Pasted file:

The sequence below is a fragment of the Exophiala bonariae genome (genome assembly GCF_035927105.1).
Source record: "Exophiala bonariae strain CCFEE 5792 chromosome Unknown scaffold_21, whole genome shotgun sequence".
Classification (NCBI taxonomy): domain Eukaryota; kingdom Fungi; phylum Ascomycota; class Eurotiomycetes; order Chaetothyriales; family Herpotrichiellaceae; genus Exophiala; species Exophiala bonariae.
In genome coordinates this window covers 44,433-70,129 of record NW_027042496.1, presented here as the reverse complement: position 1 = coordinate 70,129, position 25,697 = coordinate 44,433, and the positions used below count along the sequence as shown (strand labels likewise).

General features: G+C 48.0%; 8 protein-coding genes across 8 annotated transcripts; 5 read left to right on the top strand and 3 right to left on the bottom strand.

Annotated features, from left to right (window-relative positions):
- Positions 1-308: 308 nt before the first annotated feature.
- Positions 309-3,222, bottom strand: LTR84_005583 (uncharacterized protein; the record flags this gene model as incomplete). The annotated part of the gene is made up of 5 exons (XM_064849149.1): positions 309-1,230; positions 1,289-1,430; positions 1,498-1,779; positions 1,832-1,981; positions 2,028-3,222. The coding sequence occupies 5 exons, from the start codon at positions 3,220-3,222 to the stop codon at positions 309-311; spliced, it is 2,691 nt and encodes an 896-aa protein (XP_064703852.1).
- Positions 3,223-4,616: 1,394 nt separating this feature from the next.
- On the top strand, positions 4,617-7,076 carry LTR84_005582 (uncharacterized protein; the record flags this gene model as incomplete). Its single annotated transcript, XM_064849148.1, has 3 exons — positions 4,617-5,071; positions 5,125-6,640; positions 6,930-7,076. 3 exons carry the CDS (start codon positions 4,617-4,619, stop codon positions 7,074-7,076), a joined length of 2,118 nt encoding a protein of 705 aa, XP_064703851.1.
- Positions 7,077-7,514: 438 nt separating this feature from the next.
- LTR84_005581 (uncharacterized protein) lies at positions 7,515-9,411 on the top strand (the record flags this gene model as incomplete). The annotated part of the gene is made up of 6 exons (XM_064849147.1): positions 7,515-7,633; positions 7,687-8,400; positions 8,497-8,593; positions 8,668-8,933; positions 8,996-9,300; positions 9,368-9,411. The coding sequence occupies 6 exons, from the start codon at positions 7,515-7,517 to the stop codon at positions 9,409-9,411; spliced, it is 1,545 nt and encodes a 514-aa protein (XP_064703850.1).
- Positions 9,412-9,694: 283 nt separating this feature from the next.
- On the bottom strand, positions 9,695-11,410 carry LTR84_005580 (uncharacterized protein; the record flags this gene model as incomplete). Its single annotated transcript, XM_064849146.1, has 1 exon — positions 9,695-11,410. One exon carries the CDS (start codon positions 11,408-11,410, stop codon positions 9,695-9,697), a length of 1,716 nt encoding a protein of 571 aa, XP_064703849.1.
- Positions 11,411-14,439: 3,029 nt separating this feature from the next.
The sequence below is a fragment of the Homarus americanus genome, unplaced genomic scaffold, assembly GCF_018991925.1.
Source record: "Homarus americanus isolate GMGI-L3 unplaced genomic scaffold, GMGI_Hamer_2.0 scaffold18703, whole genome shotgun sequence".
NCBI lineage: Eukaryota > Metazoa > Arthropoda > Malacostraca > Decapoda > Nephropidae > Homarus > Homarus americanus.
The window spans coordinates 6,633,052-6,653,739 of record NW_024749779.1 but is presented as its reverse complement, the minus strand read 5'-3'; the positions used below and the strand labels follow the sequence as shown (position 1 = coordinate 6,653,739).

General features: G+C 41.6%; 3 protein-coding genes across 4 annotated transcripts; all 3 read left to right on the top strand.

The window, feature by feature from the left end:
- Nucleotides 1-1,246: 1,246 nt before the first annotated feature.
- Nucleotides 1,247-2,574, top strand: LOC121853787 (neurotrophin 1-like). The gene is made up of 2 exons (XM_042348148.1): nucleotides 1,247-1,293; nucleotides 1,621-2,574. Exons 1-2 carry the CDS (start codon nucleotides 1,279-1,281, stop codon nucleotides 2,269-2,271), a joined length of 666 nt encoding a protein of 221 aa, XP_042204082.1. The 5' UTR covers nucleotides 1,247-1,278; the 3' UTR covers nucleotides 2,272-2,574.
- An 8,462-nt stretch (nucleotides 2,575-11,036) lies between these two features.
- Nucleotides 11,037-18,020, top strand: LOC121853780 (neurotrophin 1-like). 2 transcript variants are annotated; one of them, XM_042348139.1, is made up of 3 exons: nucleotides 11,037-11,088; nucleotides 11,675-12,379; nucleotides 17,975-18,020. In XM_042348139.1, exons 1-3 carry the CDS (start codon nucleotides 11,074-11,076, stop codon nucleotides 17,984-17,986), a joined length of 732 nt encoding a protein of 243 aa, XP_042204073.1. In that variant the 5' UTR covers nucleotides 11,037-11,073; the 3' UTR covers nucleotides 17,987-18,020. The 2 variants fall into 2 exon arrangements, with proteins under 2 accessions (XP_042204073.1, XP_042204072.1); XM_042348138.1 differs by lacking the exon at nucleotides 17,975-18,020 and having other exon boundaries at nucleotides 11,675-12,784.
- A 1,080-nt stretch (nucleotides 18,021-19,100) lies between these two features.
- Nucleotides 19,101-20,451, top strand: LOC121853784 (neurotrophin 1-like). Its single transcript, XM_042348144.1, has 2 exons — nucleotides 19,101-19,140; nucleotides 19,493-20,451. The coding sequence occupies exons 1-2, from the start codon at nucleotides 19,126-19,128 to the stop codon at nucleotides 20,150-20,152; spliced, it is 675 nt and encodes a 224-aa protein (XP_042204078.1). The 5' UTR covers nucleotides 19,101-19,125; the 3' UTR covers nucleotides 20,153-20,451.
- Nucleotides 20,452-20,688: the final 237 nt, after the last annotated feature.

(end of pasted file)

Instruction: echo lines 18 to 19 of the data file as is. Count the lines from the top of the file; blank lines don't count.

NCBI lineage: Eukaryota > Metazoa > Arthropoda > Malacostraca > Decapoda > Nephropidae > Homarus > Homarus americanus.
The window spans coordinates 6,633,052-6,653,739 of record NW_024749779.1 but is presented as its reverse complement, the minus strand read 5'-3'; the positions used below and the strand labels follow the sequence as shown (position 1 = coordinate 6,653,739).